Posted: 4 Min ReadFeature Stories

SamSam Teaches Hard Lessons about the Cost of Security Unpreparedness

A spate of attacks using the SamSam ransomware toolkit cost victims millions. The success of that campaign is also breeding copycats

On March 22, 2018, computer outages began to spread throughout critical systems operated by the city of Atlanta. The city’s information security team responded swiftly to the incident, which had the tell-tale signs of a ransomware attack. The municipality not only shut out employees from their systems but also took the precaution of shutting down many city services.

Atlanta was the highest-profile victim of SamSam, a ransomware operation that has infected scores of organizations. Since SamSam’s arrival on the scene, it’s believed to have infected more than 200 other businesses and groups, including hospitals, local governments, and healthcare firms.  Last fall, Symantec estimated that the SamSam hacking group has launched attacks not just in the U.S but also in France, Portugal, Ireland, Israel and Australia. It’s also proven lucrative for the perpetrators - by one estimate netting some $7 million in revenue for the cyber criminals over the last three years.

But if we examine SamSam within a larger perspective, we can view it more generally as another demonstration of the increasing propensity of cyber criminals to shift tactics to find vulnerabilities. In many cases, organizations were targeted by scanning networks searching for unguarded points of entry. The operators would then reconnoiter a victim's infrastructure before broadly infecting any systems. Like many other operations, the ransomware attacks use system tools to carry out the initial reconnaissance, which helps attackers avoid triggering defenses that are focused on detecting malware.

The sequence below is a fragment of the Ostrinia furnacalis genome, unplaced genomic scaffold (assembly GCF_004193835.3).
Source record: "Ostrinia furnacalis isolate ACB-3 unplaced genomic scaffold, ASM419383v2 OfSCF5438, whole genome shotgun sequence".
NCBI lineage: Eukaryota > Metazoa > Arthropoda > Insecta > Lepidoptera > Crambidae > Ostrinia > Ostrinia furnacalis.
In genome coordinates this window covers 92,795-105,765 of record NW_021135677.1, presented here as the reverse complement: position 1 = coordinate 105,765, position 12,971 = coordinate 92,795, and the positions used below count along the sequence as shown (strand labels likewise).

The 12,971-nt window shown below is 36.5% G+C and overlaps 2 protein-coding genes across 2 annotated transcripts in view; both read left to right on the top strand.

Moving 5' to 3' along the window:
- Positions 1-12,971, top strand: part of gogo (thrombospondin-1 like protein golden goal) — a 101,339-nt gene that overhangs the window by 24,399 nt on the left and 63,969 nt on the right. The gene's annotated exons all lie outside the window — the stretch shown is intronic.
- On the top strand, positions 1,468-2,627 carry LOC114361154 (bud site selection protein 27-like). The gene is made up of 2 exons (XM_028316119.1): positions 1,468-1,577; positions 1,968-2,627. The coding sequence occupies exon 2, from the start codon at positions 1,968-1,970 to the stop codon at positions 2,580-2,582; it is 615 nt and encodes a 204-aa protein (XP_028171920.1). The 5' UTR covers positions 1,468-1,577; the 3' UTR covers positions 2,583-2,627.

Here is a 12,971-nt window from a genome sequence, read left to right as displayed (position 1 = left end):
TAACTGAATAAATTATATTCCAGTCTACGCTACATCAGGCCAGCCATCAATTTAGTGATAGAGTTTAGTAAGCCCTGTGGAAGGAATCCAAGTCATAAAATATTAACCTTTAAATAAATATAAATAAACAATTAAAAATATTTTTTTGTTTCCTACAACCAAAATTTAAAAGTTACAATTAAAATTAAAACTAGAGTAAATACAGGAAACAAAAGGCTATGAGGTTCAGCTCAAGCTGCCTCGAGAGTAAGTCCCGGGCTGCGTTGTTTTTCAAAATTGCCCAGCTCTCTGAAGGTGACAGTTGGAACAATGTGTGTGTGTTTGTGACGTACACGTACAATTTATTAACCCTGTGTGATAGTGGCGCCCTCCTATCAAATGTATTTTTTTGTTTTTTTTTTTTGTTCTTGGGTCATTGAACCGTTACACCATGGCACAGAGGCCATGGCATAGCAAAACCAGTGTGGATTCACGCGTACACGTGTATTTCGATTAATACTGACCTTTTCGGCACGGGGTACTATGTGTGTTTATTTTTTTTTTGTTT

"A lot of attacks rely on finding a particular weakness," said Rod Piechowski, senior director for healthcare information systems with the Healthcare Information and Management Systems Society (HIMSS). "SamSam is different in that it uses existing tools that are part of your operating system, that can be used to do research on your network and your users, so it is harder to detect."

Healthcare in the Cross-hairs

SamSam is not new to the threat landscape. In late 2015 and early 2016, security firms noticed the first signs of the ransomware campaign, warning that opportunistic attackers were searching for – and then infecting - a variety of organizations, especially healthcare providers. In 2016, for example, went after Hollywood Presbyterian Medical Center, collecting a $17,000 ransom to return access to their information.

At one point, SamSam almost exclusively attacked healthcare firms. More than 18 percent of hospitals have had to respond to a ransomware attack, according to one study by the Health Information Trust Alliance, or HITRUST. And, in research conducted between November 2017 and the end of January 2018, the ransomware operation successfully collected bounties from 23 different companies, 90 percent of which were healthcare firms.  Overall, healthcare firms accounted for 24 percent of SamSam targets.